My child refuses to visit his parent in violation of the court order. What do I do?

Failing to comply with a court ordered custody agreement can become a serious issue. If one parent alters the required visitation, or refuses to comply, the other parent will likely be recommended to take legal action immediately. But what if it’s the child that is refusing visitation, not either parent?

It’s not uncommon for children of divorce, especially teenagers or those approaching legal age, to refuse to visit a parent. Whether the reason be related to psychological trauma caused by the divorce, or simply an inconvenience for the child, any refusal to adhere to the court order needs to be taken seriously by both parents. If not, the parent violating the order could be facing charges.

In shared custody or visitation agreements, it is the role of each parent to make the child or children available for visitation with the other parent. If one parent sees in any way that the other parent is failing to do so, they’re well within their rights to issue an Order to Show Cause to the court. This order alerts the court that one party is violating the custody order and requires that they report back as to why.

In the case that an Order to Show Cause is issued, the parent needs to be prepared with evidence showing that they have made efforts to make the child available for visitation, but that it’s the child that is refusing. Taking the following measures may help ease the child into the new arrangement as well as assist in arguing your case:

  • Document all instances of child’s refusal to visit
    Make notes on every refusal occurrence, and notify both the other parent and your attorney as proof of the child’s defiance.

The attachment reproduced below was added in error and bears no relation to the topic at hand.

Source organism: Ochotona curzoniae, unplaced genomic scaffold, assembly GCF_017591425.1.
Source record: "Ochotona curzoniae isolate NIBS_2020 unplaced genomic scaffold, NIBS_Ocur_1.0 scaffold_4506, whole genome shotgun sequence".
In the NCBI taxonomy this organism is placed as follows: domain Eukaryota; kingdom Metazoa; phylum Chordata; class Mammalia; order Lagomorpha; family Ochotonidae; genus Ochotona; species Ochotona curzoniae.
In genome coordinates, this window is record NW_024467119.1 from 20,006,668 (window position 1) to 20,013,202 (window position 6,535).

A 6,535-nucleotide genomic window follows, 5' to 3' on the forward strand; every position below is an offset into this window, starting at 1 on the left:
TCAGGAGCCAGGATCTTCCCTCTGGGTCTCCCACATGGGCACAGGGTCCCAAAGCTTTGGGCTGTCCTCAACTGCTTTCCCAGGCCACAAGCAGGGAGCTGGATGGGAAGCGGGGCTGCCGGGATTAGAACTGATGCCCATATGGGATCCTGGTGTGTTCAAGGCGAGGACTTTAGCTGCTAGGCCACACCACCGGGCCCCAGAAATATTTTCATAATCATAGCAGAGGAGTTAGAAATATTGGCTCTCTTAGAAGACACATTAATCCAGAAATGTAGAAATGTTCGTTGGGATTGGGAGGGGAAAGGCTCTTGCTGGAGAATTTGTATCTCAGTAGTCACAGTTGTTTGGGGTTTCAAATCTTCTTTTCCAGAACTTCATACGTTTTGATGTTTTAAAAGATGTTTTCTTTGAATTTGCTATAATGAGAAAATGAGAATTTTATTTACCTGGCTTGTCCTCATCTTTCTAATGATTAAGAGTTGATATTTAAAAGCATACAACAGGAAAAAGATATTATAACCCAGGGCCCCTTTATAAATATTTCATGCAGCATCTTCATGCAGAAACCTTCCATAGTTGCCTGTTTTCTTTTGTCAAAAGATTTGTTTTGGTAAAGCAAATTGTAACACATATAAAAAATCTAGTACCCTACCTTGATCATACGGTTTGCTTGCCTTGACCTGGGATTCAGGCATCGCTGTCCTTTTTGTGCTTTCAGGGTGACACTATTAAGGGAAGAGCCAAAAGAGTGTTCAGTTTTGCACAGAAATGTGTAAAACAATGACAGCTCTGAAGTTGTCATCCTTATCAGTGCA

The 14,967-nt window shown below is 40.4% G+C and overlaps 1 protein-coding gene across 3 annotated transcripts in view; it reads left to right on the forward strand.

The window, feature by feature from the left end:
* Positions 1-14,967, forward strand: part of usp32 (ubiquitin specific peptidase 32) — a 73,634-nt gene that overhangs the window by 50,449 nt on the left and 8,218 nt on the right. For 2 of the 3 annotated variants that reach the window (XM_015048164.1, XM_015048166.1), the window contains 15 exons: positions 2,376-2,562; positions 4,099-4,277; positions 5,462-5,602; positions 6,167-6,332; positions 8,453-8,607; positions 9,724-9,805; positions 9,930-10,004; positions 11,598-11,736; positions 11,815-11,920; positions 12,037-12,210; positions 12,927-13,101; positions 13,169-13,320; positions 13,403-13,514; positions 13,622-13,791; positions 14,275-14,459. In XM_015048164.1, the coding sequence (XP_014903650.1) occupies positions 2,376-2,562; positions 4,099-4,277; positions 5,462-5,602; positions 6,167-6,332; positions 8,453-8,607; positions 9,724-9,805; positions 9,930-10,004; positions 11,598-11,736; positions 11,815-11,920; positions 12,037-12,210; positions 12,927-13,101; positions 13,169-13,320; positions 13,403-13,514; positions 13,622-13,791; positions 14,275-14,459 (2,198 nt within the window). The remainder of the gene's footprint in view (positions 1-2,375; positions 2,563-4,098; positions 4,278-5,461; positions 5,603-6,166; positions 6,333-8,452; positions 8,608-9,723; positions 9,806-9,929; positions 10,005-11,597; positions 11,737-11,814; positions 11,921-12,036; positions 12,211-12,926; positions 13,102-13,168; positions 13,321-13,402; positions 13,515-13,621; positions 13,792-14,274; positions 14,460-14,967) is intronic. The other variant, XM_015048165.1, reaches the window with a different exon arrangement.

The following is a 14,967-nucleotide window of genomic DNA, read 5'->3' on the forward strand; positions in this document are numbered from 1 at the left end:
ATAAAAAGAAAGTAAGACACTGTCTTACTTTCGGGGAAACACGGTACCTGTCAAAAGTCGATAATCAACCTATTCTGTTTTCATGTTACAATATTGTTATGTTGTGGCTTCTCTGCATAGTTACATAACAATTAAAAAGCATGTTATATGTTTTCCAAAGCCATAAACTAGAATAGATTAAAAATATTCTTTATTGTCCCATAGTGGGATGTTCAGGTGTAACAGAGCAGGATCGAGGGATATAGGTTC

• Request the other parent’s help in getting through to the child
    Ask the other parent to speak with the child as well to try and understand better what their reluctance to visit may be. They may be able to better negotiate with the child to keep the visitation schedule running smoothly.
  • Hire a Child Therapist/Psychologist
    If the parents aren’t making progress, a trained professional may be able to uncover the root of the problem that’s causing the child to refuse visits. It may also help the child realize the seriousness of the matter and the implications their refusal may have on their parents.

Enlisting these tactics may help a judge to determine the lengths a parent went to comply with the custody order, and could help to decrease the possibility of charges against them.

Though there are no formal guidelines on how to handle a child’s refusal for visitation, the best a parent can do is to offer their best attempt at complying with the custody order. Custody agreements are always made with the child’s best interest in mind, however, if there is any suspicion of abuse or other negative concerns associated with visitation, the parent should contact their attorney immediately.

If you’re having trouble getting your child on board with a new visitation schedule or custody agreement, contact us to discuss your options. To set up a consultation contact our office at (702) 998-1188, or email

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Disclaimer: The information shared on this site is for general information purposes only and is not, nor is it intended to be, legal advice. You should consult an attorney for advice regarding the specific facts and circumstances of your individual situation. Reviewing the information on this site and/or contacting us does not create an attorney-client relationship. Please do not send any confidential information about your case to us until such time as an attorney-client relationship has been established.